Their title might be unfamiliar to some. But preceptors play a critical – if sometimes lesser-known – role in helping today’s healthcare students become tomorrow’s skilled practitioners.
Preceptors are experienced health workers who mentor and assess student nurses and recent graduates to ensure that they understand and correctly perform clinical procedures.
Given PNG’s complex health environment, preceptors play a particularly important role here – all the more so as the country continues its response to the global COVID-19 pandemic.
It is with this in mind that Australia Awards in PNG is supporting its partner tertiary institutions that provide nursing and midwifery training to deliver preceptorship training for clinical tutors and hospital staff – who then share their knowledge with those they mentor.
These tertiary institutions also work closely with PNG’s National Department of Health, which has overall responsibility for preceptorship training.
Since 2018, Australia Awards has invested nearly K200,000 in preceptorship training as part of its partner tertiary institution capacity development program. This has resulted in 137 health workers trained in this all-important discipline.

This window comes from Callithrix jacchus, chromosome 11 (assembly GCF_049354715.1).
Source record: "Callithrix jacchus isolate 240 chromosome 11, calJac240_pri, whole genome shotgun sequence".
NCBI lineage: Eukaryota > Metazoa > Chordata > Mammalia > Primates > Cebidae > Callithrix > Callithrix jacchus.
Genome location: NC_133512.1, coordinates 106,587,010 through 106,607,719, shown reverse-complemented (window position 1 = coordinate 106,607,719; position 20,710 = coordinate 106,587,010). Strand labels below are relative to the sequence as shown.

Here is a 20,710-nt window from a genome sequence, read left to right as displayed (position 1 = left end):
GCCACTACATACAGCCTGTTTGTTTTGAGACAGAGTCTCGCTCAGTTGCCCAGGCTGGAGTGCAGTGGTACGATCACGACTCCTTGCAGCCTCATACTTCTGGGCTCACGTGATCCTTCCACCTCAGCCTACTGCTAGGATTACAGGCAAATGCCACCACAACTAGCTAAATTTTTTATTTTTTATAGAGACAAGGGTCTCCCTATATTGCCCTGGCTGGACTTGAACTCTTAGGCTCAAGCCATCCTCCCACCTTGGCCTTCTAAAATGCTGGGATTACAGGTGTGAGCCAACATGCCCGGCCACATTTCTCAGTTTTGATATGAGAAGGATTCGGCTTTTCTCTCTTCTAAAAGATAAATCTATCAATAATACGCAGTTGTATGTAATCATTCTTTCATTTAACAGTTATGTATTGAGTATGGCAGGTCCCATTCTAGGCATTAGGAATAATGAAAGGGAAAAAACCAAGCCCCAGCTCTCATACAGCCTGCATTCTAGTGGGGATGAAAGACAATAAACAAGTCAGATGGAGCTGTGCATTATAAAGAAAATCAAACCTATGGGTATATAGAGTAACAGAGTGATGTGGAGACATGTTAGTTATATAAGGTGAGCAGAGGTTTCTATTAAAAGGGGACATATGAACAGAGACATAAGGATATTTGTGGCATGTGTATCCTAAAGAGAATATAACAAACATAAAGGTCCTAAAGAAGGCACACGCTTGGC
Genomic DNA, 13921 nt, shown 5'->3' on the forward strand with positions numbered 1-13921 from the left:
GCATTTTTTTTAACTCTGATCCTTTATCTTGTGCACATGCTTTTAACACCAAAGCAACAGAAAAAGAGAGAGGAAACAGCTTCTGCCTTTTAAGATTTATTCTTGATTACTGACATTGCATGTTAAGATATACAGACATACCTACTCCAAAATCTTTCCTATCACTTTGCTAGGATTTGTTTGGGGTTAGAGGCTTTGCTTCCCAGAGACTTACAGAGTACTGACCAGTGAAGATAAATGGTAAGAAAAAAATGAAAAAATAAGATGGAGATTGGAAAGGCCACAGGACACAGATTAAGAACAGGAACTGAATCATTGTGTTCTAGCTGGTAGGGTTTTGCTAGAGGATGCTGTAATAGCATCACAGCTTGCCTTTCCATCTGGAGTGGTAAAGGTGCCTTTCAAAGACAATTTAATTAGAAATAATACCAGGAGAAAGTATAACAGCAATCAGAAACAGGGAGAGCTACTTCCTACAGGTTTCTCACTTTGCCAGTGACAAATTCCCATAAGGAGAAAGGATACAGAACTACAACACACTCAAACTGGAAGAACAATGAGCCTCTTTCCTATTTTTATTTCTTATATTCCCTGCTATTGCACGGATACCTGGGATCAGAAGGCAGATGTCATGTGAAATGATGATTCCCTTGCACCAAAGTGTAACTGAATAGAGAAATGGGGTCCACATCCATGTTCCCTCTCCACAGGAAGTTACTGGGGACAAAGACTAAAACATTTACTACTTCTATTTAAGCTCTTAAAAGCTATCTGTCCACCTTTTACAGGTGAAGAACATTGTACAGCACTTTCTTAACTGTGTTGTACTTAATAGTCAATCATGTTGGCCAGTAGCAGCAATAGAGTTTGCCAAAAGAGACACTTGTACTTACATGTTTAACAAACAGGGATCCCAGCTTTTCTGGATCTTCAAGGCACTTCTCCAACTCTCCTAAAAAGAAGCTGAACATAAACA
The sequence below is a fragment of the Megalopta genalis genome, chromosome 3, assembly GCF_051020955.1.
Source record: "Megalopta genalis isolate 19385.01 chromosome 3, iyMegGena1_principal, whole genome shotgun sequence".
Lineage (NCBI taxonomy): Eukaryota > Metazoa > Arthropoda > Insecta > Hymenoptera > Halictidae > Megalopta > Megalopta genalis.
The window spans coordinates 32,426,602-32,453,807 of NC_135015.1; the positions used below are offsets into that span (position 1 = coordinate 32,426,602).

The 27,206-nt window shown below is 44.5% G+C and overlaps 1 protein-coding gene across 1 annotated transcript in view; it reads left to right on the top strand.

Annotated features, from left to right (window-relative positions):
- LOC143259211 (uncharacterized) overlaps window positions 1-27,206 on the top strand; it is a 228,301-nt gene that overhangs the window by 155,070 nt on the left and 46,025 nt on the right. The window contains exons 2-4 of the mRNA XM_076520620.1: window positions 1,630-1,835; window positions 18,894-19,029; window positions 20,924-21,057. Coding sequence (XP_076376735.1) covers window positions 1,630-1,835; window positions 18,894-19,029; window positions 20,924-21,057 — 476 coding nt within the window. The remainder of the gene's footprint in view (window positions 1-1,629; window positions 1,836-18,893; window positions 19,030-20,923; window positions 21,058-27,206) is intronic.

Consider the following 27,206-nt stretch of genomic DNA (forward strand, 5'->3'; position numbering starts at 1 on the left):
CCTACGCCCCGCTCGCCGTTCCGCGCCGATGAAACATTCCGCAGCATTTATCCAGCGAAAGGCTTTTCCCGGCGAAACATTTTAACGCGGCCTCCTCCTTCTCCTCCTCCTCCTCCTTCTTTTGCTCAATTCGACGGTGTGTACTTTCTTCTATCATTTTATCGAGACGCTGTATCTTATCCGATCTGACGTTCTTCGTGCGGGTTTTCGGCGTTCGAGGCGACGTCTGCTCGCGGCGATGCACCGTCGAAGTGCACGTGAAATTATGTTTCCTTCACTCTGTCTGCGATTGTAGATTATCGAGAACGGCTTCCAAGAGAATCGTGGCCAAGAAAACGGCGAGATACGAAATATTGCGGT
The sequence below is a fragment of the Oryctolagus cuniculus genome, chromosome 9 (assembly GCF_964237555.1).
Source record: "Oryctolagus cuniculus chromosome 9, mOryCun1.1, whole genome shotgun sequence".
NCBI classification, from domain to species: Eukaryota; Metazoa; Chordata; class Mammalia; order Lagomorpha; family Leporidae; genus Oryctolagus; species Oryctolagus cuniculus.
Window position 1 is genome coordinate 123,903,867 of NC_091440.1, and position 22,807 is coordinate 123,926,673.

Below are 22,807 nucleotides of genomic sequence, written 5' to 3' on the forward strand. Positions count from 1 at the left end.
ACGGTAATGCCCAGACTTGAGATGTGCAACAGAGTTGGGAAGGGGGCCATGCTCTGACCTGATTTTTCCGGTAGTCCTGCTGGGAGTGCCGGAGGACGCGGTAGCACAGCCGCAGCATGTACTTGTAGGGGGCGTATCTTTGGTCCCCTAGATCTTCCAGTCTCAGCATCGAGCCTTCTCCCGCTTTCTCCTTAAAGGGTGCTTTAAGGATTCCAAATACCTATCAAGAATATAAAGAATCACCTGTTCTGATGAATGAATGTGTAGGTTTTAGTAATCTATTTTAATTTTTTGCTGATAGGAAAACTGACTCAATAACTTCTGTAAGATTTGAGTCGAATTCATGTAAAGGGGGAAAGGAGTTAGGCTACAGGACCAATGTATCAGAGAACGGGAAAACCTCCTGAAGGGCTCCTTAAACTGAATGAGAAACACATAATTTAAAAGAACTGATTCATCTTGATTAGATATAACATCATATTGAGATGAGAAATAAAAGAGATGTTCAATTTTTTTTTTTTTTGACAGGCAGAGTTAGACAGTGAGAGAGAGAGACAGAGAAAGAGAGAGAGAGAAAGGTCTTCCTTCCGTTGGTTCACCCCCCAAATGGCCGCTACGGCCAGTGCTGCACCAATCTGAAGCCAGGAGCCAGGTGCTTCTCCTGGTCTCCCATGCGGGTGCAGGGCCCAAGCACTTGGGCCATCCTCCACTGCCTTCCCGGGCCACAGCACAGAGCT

Among them are the 33 new preceptors who completed a one-week preceptorship training at Pacific Adventist University (PAU) in Central Province.
Drawn from the university’s clinical tutors and partner health centre staff, the 33 new preceptors developed their mentoring and guidance skills, with a view to applying these skills widely with students and sharing with less experienced colleagues.
The training also strengthened professional networks by bringing together university academics and experienced frontline health workers.
One of the newly trained preceptors is Sister Antonia Guba, Clinic Manager at Six Mile Clinic in Port Moresby.
Sister Guba said the training at PAU helped her identify new areas for development at the clinic and ensure students have the necessary skills.
‘This training has really helped me to supervise the students better when they come to my clinic. I’m planning also to do in-house training with other staff and pass on the knowledge,’ she said.
Fellow participant Valu Vanua, Officer-In-Charge at Kupiano Health Centre in Central Province, welcomed the training’s focus on mentoring skills.
‘Being a preceptor is quite a task, apart from our daily routine. This course has enhanced and improved our skills in precepting, and has also assisted us in supervising nursing staff in rural areas,’ he said.
The support is part of the Australian Government’s capacity development support for PNG tertiary institutions through Australia Awards, which is undertaken in close cooperation with the Government of PNG including local authorities.
The capacity development support also includes maintenance of institutions’ physical infrastructure, purchase of teaching equipment and a new network of e-libraries being rolled out in 2020. Since 2018, Australia Awards has invested over two million Kina in capacity development across 12 PNG institutions.